“Never in the field of human conflict was so much owed by so many to so few.” Winston Churchill’s description of the RAF’s role in the Battle of Britain in 1940 has become rightly famous. But it was a victory that might never have happened.
Had a single air force not been created with the merger of the Royal Flying Corps and the Royal Naval Air Service 100 years ago tomorrow, the UK might never have developed the highly integrated system of fighter defence that was able – just – to see off the threat of a Nazi invasion.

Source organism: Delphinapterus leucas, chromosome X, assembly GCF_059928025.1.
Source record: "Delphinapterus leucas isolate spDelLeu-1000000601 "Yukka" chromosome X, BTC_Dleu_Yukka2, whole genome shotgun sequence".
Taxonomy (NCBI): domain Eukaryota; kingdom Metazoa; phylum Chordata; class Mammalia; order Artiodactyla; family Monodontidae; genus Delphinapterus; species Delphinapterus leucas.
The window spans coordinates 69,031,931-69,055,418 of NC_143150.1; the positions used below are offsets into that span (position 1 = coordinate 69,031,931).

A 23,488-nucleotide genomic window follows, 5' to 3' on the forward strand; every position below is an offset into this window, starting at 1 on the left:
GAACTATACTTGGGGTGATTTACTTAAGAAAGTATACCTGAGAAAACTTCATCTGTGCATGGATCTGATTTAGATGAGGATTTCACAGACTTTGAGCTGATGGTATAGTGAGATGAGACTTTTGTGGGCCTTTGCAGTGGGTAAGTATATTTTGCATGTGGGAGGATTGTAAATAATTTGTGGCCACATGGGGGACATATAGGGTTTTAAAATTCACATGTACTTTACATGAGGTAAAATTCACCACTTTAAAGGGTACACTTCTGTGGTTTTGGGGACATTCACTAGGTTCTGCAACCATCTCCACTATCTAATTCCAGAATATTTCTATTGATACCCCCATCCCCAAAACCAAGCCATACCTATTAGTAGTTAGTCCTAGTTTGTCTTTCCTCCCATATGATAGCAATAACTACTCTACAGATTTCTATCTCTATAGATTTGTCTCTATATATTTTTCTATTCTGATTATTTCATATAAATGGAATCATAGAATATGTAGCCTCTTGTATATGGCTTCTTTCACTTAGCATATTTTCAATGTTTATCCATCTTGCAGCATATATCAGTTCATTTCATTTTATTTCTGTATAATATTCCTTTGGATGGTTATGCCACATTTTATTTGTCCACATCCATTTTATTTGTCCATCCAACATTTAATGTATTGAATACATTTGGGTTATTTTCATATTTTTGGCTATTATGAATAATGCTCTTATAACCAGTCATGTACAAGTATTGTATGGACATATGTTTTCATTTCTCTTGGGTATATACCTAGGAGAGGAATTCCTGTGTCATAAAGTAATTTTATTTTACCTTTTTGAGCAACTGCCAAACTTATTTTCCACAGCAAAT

If Hitler’s then all-conquering armies had been able to land, we might be living in a very different world today.
Creating the RAF had not been certain given that, at the time, there were no other independent air forces in the world, but it became a model for many countries.
It may be known as the “junior service” due to the older pedigrees of the Army and Royal Navy, but by 1949 Churchill was clear about a different hierarchy. “For good or ill, air mastery is today the supreme expression of military power, and fleets and armies, however necessary, must accept a subordinate rank.”